All reviews are from people who have redeemed deals with this merchant.
Reviewed April 13, 2015
Reviewed August 23, 2014
Reviewed February 5, 2014
What You'll Get
Tasting new, exotic flavors can be scary at first but also quite memorable, just like a dream in which the wolf that's chasing you turns out to represent your own untapped career potential. Face your hunger with this Groupon.
$20 for $30 Worth of Malaysian Food
An order of crispy roti canai with curry chicken is $3.99, whole fried pattaya fish with mango starts at $19.99, a buddhist yam pot with shrimp and chicken is $14.99, a curry lamb shank is $16.99, and chili tofu is $11.99. See the full menu.
The Fine Print
Promotional value expires 120 days after purchase. Amount paid never expires. Limit 1 per person, may buy 1 additional as gift. Limit 1 per table. Dine-in only. Not valid for happy hour specials. Must purchase 1 food item. Not valid on holidays. Merchant is solely responsible to purchasers for the care and quality of the advertised goods and services.
About Peninsula Malaysian Cuisine
Some of the spices and condiments in a Malaysian kitchen—ginger, shallots, chilies—are familiar to American diners. Others aren't as widely known, and it's these that give the seafood, meats, veggies, and curries at Peninsula Malaysian Cuisine their palate-expanding complexity. Belacan, for example, is a dried shrimp paste that provides a salty tang; pandan leaf is an aromatic plant used in desserts as a dumpling wrapper; and galangal is a type of Southeast Asian rhizome that goes well with lemongrass.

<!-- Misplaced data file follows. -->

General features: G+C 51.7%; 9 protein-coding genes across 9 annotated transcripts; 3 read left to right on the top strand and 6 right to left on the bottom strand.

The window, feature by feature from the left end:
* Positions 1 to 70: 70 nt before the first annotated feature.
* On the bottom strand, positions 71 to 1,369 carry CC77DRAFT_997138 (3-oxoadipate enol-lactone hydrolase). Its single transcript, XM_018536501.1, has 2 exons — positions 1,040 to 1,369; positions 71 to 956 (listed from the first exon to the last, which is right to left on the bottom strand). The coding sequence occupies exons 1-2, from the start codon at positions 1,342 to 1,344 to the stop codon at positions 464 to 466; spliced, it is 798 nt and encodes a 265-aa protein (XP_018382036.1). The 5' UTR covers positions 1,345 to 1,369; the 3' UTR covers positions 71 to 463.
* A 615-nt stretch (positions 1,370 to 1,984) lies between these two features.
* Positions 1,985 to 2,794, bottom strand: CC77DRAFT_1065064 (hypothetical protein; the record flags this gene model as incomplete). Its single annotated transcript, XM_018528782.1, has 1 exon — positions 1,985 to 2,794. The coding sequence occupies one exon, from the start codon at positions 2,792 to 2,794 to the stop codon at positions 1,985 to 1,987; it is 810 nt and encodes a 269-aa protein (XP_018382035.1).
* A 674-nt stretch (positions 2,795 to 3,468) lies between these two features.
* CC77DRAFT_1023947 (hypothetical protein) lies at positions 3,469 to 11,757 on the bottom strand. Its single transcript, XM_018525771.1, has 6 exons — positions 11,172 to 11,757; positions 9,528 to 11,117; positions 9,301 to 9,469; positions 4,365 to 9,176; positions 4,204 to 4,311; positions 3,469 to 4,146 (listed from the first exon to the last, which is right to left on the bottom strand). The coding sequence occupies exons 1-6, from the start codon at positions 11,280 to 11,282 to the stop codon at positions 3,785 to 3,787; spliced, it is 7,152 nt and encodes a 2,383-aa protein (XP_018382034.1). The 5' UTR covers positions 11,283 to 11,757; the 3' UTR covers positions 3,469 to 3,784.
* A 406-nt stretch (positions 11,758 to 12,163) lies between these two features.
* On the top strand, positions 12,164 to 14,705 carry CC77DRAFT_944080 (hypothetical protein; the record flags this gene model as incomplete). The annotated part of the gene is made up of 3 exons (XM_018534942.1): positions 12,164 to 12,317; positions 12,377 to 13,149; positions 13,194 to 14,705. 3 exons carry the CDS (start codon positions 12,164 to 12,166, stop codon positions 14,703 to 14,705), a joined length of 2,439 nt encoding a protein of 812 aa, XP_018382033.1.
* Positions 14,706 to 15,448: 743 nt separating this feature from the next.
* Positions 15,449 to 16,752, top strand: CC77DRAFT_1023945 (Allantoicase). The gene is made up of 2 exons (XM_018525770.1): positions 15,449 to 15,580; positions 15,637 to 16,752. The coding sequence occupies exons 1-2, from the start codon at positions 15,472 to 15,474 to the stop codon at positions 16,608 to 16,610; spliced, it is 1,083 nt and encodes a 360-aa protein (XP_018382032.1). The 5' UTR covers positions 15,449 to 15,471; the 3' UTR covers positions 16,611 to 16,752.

At Peninsula Malaysian Cuisine, Chef Tong mixes these ingredients with practiced precision to make nearly 200 dishes, from pineapple seafood fried rice to the Buddhist yam pot—a bowl formed from crispy fried taro and filled with shrimp, chicken, cashews, and vegetables. The restaurant's open kitchen lets guests watch him and the other cooks as they flip the crispy pancakes known as roti canai and toss fresh egg noodles with duck and barbecued pork. The food impressed Jeremy Iggers of the StarTribune along with his Malaysia-born dining companions, who "gave the Peninsula a strong endorsement: they said the food was as good as at the restaurants back home."
The kitchen also displays Peninsula's love for coconut. Jumbo shrimp and beef take on sweetness as they simmer in coconut milk, and a coconut-butter breading turns bites of chicken into crispy treats. To increase the chances that their dreams will take them to a tropical island, diners can finish with another celebration of the fruit of the palm: coconut pudding served inside a real coconut shell.